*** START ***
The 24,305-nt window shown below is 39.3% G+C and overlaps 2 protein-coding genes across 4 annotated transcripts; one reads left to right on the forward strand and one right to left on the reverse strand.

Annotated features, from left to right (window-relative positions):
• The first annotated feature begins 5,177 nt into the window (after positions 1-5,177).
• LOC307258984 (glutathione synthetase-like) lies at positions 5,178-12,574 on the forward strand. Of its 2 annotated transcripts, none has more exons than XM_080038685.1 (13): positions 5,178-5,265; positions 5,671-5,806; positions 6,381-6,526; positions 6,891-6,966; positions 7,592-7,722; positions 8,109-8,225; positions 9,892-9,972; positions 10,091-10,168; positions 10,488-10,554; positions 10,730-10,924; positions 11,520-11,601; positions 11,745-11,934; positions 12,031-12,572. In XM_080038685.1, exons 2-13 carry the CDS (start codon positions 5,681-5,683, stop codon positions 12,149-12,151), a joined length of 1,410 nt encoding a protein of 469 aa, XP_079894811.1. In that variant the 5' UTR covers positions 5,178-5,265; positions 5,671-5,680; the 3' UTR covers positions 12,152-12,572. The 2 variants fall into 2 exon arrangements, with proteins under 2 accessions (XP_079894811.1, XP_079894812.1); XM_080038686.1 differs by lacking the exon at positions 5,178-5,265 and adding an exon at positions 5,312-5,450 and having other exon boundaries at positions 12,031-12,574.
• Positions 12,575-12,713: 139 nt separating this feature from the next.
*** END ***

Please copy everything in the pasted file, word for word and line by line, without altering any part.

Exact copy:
The 24,305-nt window shown below is 39.3% G+C and overlaps 2 protein-coding genes across 4 annotated transcripts; one reads left to right on the forward strand and one right to left on the reverse strand.

Annotated features, from left to right (window-relative positions):
• The first annotated feature begins 5,177 nt into the window (after positions 1-5,177).
• LOC307258984 (glutathione synthetase-like) lies at positions 5,178-12,574 on the forward strand. Of its 2 annotated transcripts, none has more exons than XM_080038685.1 (13): positions 5,178-5,265; positions 5,671-5,806; positions 6,381-6,526; positions 6,891-6,966; positions 7,592-7,722; positions 8,109-8,225; positions 9,892-9,972; positions 10,091-10,168; positions 10,488-10,554; positions 10,730-10,924; positions 11,520-11,601; positions 11,745-11,934; positions 12,031-12,572. In XM_080038685.1, exons 2-13 carry the CDS (start codon positions 5,681-5,683, stop codon positions 12,149-12,151), a joined length of 1,410 nt encoding a protein of 469 aa, XP_079894811.1. In that variant the 5' UTR covers positions 5,178-5,265; positions 5,671-5,680; the 3' UTR covers positions 12,152-12,572. The 2 variants fall into 2 exon arrangements, with proteins under 2 accessions (XP_079894811.1, XP_079894812.1); XM_080038686.1 differs by lacking the exon at positions 5,178-5,265 and adding an exon at positions 5,312-5,450 and having other exon boundaries at positions 12,031-12,574.
• Positions 12,575-12,713: 139 nt separating this feature from the next.